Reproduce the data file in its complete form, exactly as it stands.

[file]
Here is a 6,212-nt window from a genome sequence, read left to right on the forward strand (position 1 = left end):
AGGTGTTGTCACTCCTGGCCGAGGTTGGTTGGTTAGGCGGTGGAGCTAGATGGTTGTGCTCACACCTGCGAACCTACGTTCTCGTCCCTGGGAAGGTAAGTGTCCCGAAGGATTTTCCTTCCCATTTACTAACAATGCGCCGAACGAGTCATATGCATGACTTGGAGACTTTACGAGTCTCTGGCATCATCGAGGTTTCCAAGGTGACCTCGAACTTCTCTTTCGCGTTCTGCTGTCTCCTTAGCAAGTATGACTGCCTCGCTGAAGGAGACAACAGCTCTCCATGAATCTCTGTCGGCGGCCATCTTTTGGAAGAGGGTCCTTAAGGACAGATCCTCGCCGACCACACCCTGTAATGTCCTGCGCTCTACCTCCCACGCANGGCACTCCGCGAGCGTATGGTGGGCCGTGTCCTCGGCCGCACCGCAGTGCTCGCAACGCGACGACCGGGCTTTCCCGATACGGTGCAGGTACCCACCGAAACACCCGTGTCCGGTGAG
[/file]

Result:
Here is a 6,212-nt window from a genome sequence, read left to right on the forward strand (position 1 = left end):
AGGTGTTGTCACTCCTGGCCGAGGTTGGTTGGTTAGGCGGTGGAGCTAGATGGTTGTGCTCACACCTGCGAACCTACGTTCTCGTCCCTGGGAAGGTAAGTGTCCCGAAGGATTTTCCTTCCCATTTACTAACAATGCGCCGAACGAGTCATATGCATGACTTGGAGACTTTACGAGTCTCTGGCATCATCGAGGTTTCCAAGGTGACCTCGAACTTCTCTTTCGCGTTCTGCTGTCTCCTTAGCAAGTATGACTGCCTCGCTGAAGGAGACAACAGCTCTCCATGAATCTCTGTCGGCGGCCATCTTTTGGAAGAGGGTCCTTAAGGACAGATCCTCGCCGACCACACCCTGTAATGTCCTGCGCTCTACCTCCCACGCANGGCACTCCGCGAGCGTATGGTGGGCCGTGTCCTCGGCCGCACCGCAGTGCTCGCAACGCGACGACCGGGCTTTCCCGATACGGTGCAGGTACCCACCGAAACACCCGTGTCCGGTGAG